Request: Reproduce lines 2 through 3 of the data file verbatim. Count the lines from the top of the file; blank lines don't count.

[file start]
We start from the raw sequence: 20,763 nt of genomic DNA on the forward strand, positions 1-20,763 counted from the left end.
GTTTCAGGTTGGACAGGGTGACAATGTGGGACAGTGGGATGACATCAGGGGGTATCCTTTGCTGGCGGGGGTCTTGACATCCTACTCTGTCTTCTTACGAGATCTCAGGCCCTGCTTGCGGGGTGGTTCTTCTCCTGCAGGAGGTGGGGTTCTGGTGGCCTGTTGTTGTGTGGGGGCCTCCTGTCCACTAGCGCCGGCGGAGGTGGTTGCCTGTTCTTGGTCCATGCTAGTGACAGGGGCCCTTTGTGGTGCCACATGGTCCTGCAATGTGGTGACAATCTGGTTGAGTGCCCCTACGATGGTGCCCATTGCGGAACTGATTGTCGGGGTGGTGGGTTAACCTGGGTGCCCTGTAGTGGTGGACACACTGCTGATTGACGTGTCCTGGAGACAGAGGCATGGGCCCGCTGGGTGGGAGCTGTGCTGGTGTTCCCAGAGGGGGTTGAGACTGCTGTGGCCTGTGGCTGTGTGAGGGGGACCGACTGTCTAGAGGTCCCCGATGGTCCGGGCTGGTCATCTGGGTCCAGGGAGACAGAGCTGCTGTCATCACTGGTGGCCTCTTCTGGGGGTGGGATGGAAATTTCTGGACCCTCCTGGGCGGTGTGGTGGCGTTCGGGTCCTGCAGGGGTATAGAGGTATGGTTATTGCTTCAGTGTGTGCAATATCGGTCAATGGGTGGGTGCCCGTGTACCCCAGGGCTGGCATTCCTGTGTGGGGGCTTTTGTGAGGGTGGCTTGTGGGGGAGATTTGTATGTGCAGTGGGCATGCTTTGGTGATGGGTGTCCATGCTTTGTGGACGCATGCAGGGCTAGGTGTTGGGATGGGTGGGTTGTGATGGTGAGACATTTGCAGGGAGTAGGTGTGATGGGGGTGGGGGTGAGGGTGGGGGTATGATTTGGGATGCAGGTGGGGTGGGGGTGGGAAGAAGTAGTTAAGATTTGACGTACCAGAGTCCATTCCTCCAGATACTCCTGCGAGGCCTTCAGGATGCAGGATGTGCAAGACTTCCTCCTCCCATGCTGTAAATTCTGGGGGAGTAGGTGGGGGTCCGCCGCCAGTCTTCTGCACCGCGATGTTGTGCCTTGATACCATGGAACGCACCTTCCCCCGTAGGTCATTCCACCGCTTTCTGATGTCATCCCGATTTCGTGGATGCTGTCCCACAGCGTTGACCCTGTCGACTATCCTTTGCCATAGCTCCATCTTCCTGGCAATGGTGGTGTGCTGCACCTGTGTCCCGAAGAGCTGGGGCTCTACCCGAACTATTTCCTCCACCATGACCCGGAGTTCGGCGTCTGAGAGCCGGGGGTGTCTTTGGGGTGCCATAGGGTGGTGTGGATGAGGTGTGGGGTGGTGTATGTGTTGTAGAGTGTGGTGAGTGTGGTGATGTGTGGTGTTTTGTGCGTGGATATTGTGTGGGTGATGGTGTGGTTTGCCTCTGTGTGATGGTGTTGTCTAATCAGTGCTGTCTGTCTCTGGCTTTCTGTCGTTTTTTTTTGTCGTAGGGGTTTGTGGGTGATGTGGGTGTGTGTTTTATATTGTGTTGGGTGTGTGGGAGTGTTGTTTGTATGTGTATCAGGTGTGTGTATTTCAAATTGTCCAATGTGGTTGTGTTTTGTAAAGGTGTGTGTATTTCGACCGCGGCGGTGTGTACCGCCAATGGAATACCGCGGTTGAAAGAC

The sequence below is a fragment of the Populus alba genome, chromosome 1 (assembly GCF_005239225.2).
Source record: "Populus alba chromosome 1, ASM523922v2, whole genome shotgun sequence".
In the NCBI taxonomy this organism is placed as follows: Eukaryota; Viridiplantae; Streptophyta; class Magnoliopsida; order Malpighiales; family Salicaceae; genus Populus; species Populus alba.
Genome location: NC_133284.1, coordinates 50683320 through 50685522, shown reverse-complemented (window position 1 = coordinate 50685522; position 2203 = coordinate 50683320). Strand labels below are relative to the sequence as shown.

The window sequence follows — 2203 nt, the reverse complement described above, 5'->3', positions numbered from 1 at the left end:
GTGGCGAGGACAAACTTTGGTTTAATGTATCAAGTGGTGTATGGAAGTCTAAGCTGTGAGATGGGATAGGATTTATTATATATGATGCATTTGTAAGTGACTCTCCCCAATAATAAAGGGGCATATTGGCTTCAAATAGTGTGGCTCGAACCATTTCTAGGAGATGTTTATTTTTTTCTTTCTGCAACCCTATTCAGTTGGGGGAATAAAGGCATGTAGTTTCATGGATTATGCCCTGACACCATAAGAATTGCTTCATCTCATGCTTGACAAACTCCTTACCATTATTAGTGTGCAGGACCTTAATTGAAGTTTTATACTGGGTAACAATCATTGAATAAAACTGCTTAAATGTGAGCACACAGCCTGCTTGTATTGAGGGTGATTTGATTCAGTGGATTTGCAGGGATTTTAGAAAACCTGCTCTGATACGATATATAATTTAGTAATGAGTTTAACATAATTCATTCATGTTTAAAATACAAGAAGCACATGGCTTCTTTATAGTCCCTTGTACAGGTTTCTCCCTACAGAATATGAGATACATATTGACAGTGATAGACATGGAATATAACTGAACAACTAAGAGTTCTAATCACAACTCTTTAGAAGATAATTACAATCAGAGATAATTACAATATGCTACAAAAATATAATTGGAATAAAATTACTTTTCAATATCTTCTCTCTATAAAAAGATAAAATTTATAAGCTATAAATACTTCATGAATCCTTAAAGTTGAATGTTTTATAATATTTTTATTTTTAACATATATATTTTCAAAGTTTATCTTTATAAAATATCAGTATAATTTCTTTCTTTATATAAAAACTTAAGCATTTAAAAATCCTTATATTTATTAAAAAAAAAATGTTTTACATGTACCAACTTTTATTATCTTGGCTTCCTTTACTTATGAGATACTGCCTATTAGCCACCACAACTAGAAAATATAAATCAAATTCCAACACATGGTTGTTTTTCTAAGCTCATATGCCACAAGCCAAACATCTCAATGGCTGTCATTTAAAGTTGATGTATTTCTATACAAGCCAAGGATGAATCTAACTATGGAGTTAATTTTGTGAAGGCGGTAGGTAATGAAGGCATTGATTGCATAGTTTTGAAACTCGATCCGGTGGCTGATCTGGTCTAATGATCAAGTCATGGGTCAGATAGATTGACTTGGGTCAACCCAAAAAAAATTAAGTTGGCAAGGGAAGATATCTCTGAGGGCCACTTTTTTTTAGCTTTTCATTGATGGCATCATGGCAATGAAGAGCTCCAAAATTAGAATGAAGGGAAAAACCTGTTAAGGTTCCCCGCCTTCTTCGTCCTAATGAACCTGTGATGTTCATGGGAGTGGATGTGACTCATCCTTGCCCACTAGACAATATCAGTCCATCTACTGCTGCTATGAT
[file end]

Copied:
GTTTCAGGTTGGACAGGGTGACAATGTGGGACAGTGGGATGACATCAGGGGGTATCCTTTGCTGGCGGGGGTCTTGACATCCTACTCTGTCTTCTTACGAGATCTCAGGCCCTGCTTGCGGGGTGGTTCTTCTCCTGCAGGAGGTGGGGTTCTGGTGGCCTGTTGTTGTGTGGGGGCCTCCTGTCCACTAGCGCCGGCGGAGGTGGTTGCCTGTTCTTGGTCCATGCTAGTGACAGGGGCCCTTTGTGGTGCCACATGGTCCTGCAATGTGGTGACAATCTGGTTGAGTGCCCCTACGATGGTGCCCATTGCGGAACTGATTGTCGGGGTGGTGGGTTAACCTGGGTGCCCTGTAGTGGTGGACACACTGCTGATTGACGTGTCCTGGAGACAGAGGCATGGGCCCGCTGGGTGGGAGCTGTGCTGGTGTTCCCAGAGGGGGTTGAGACTGCTGTGGCCTGTGGCTGTGTGAGGGGGACCGACTGTCTAGAGGTCCCCGATGGTCCGGGCTGGTCATCTGGGTCCAGGGAGACAGAGCTGCTGTCATCACTGGTGGCCTCTTCTGGGGGTGGGATGGAAATTTCTGGACCCTCCTGGGCGGTGTGGTGGCGTTCGGGTCCTGCAGGGGTATAGAGGTATGGTTATTGCTTCAGTGTGTGCAATATCGGTCAATGGGTGGGTGCCCGTGTACCCCAGGGCTGGCATTCCTGTGTGGGGGCTTTTGTGAGGGTGGCTTGTGGGGGAGATTTGTATGTGCAGTGGGCATGCTTTGGTGATGGGTGTCCATGCTTTGTGGACGCATGCAGGGCTAGGTGTTGGGATGGGTGGGTTGTGATGGTGAGACATTTGCAGGGAGTAGGTGTGATGGGGGTGGGGGTGAGGGTGGGGGTATGATTTGGGATGCAGGTGGGGTGGGGGTGGGAAGAAGTAGTTAAGATTTGACGTACCAGAGTCCATTCCTCCAGATACTCCTGCGAGGCCTTCAGGATGCAGGATGTGCAAGACTTCCTCCTCCCATGCTGTAAATTCTGGGGGAGTAGGTGGGGGTCCGCCGCCAGTCTTCTGCACCGCGATGTTGTGCCTTGATACCATGGAACGCACCTTCCCCCGTAGGTCATTCCACCGCTTTCTGATGTCATCCCGATTTCGTGGATGCTGTCCCACAGCGTTGACCCTGTCGACTATCCTTTGCCATAGCTCCATCTTCCTGGCAATGGTGGTGTGCTGCACCTGTGTCCCGAAGAGCTGGGGCTCTACCCGAACTATTTCCTCCACCATGACCCGGAGTTCGGCGTCTGAGAGCCGGGGGTGTCTTTGGGGTGCCATAGGGTGGTGTGGATGAGGTGTGGGGTGGTGTATGTGTTGTAGAGTGTGGTGAGTGTGGTGATGTGTGGTGTTTTGTGCGTGGATATTGTGTGGGTGATGGTGTGGTTTGCCTCTGTGTGATGGTGTTGTCTAATCAGTGCTGTCTGTCTCTGGCTTTCTGTCGTTTTTTTTTGTCGTAGGGGTTTGTGGGTGATGTGGGTGTGTGTTTTATATTGTGTTGGGTGTGTGGGAGTGTTGTTTGTATGTGTATCAGGTGTGTGTATTTCAAATTGTCCAATGTGGTTGTGTTTTGTAAAGGTGTGTGTATTTCGACCGCGGCGGTGTGTACCGCCAATGGAATACCGCGGTTGAAAGAC

The sequence below is a fragment of the Populus alba genome, chromosome 1 (assembly GCF_005239225.2).